The characterization of V creates an unforgettable young woman. She is complicated, at many points broken but trying hard to change her situation. She grows up, a victim of abuse that is instead treated as a “delinquent child” or “sex delinquent.” As the turmoil she faces thickens, her willfulness and wistfulness develop her into a symbol of the victims of this injustice, of the girls who “get started on the wrong foot.” Her story is not only about the girls incarcerated in the 1930’s. It is about the victims of sexual abuse today and of the future.
Evidence of V reveals themes of misogyny, abuse and injustice. V, seeking affection and love, becomes a victim to sexual abuse and is blamed for it. These themes are still prevalent in our society- the shame young survivors of sexual abuse can often face and the mistaken accountability they often feel for another’s actions. In a fragment of fact, O’Connor exposes the disproportional percentage of black girls incarcerated when compared to the population. V’s story is important and meaningful, but these themes transcend beyond a single storyline.
Sheila O’Connor allows for her complicated family history to be the center of a genre-defying piece. Evidence of V combines fact and fiction into a powerful story that evokes emotions and displays important themes. As a masterful creation of fiction, a well-written collection of facts and a deeply moving story, Evidence of V is a powerful piece of literature.
Julia Kramer is a student at Anoka-Ramsey Community College, working towards her Associate of Fine Arts Degree in Creative Writing.
For readers who enjoy memoir and historical fiction, Sheila O’Connor’s book Evidence of V uniquely combines the two. The author pieces together historic and legal records she gathers and masterfully sculpts it into a book composed of poetry, facts, and fiction about O’Connor’s maternal grandmother, V.
Through V’s story, O’Connor brings to light the incarceration of young girls for truancy or immorality at the Minnesota Home School for Girls in Sauk Centre during the 1930s (immorality charges often meant that a young woman was pregnant). Rather than helping girls who were often victims of sexual or physical abuse, the girls were punished in a system whose stated purpose was to make “a social readjustment of the girl” and to reform them into “decent wives and mothers and home-makers.”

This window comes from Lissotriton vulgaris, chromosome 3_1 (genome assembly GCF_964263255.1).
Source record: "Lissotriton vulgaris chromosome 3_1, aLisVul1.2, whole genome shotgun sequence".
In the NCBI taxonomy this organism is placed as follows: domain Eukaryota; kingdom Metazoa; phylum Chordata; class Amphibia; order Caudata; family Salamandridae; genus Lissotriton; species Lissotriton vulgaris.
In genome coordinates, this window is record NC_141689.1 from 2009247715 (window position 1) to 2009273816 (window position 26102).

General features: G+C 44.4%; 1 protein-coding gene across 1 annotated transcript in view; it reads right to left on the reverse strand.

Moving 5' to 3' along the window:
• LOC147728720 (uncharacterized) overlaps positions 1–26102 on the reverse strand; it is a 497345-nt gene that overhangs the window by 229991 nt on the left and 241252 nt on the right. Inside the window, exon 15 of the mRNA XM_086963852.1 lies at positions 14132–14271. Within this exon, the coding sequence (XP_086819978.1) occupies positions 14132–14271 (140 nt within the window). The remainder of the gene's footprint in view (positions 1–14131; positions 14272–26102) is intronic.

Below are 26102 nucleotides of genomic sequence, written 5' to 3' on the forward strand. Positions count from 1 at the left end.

As O’Connor and her mother, June, paged through documents, the heartbreak of discoveries can be felt through June’s words, “I was breastfed for three months? I lived there as a baby? But then they took me?”
June read in one document, “V intends to keep her baby,” yet it wasn’t what V was allowed to do. Young girls like V were deemed unable to take care of their own children, yet the same girls were often put into service, taking care of someone else’s child.
When the details of V’s life can’t be known, O’Connor relies on fictional imaginings of her grandmother to depict the girl who was almost erased from her family’s story. O’Connor’s frustration over missing or inadequate information comes through when the author writes, “Cryptic case notes left inside V’s file. But does a file count as fact? Or isn’t every rendering a lie?”
O’Connor’s book is both a historic account of past times and one family’s story, but it is also more than that. Our justice system and institutions have had an ongoing role in the US history of racial injustice, poverty, and inequalities. In order to fix the present, it helps to have knowledge and understanding of the past.
In the story, O’Connor writes several lines about why she has researched and written her book: “Because I need to find her. Because V leapt into traffic, a shock on someone’s windshield. Because June lost V, lost her family’s story. Because we are living in V’s white space where very little can be known.”
Except now we know enough about V and how she was victimized by a system that said it was there to help girls to not want this to be another woman’s or family’s story. The book doesn’t provide detailed solutions to the problems it raises, but it’s a good place to begin thinking about the ramifications of doing nothing to change the existing systems.